All the tit boxes are finally finished, they have done quite well this year. Blue Tits seemed to be on average a week earlier than Great Tits, this is unusual for us as its normally the other way round. Most fledged well and there seems to be a lot of young ones about now.
One box at Ormesby contained an unfortunate individual with a swollen head, the rest of the brood (9 others) were fine. We did check the box later after fledging and it had gone, so may have fledged after all.
Not looking too good!
We are now checking the larger boxes for Barn Owls and are finding that some areas are doing well while others not. The Caister/Ormesby areas seem to be struggling while Potterheigham/Martham /Hickling areas are doing well.
The usual suspects have been found nesting, if Barn Owls are not present, Jackdaws and Stock Doves are all too ready to move in.
Fed up Jackdaws!
Stock Dove squab
Adult Stock Dove
Two of the Barn Owl boxes have contained dead female Kestrels, both long dead, we assume they starved in the Winter. One was ringed and is a control EL44851 (any takers?) On a brighter note we have at last had a pair of Kestrels nest in a purpose built box with 5 chicks present.
5 Kestrel pulli (one is camera shy).
The Barn Owls have been interesting to say the least, no young have been ringed yet as they are too small at present. Largest clutch being 2 young and 5 eggs, another having 6 young. Several have 5 eggs. Interestingly none of the boxes have contained any prey items, Gary has been collecting the pellets at all sites to try and find out what they are eating and what mammals are present in each area, this will take some time!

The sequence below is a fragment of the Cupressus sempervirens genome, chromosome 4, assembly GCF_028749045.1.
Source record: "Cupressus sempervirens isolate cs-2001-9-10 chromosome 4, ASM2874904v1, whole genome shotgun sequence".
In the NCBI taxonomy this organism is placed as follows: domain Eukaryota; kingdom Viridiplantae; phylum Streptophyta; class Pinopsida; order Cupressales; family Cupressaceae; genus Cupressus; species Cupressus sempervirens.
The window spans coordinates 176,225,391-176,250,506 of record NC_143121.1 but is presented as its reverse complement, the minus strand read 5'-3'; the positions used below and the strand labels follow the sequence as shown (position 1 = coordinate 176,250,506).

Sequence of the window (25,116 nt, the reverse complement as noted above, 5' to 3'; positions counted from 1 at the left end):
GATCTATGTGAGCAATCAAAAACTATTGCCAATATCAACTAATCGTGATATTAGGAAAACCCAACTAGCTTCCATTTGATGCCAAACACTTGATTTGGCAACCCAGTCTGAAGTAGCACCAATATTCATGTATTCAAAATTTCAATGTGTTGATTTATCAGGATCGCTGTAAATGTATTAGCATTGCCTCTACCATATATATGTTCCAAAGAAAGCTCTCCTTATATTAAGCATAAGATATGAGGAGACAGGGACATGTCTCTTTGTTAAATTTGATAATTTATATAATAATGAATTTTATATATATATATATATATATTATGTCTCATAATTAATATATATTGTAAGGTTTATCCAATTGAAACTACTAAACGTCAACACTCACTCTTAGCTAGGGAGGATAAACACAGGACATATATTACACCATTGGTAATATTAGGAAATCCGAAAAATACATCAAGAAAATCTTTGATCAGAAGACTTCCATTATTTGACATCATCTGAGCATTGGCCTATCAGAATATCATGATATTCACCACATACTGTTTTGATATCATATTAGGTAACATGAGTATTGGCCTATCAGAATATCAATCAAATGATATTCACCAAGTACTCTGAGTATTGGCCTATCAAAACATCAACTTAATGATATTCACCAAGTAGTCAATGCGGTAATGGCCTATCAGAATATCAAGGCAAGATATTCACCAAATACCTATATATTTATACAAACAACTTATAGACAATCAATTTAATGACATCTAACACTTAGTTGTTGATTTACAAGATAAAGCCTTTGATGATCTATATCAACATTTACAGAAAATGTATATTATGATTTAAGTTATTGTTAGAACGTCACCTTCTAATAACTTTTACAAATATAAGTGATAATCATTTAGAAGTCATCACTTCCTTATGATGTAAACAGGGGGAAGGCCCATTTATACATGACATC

At four sites the females caught proved to be different birds from last year, so where have all last years females gone? Two controls have been caught so far GC68232 and GF65522, also a retrap female proved to be a chick that was ringed at another site nearby last year.
At some sites Swallows have been present and several broods ringed so far, these also seem to be a week or so earlier with some already on the wing, however others are still on eggs.
More good news at Horning was a nest of Spotted Flycatcher with 5 eggs, historically this has been our only reliable site for the species with 3 or 4 pairs breeding up to 5 years ago, but now has become quite a scarce breeder. We have not found any for a couple of years now, this year there may be 3 pairs present, fingers crossed!
Several species of Dragonfly have been seen on our travels; Black Tailed Skimmer, Norfolk Hawker, Four Spotted Chaser and Hairy Dragonfly. Butterflies have included Red Admiral, Wall Brown, Small Tortoiseshell and Common Blue.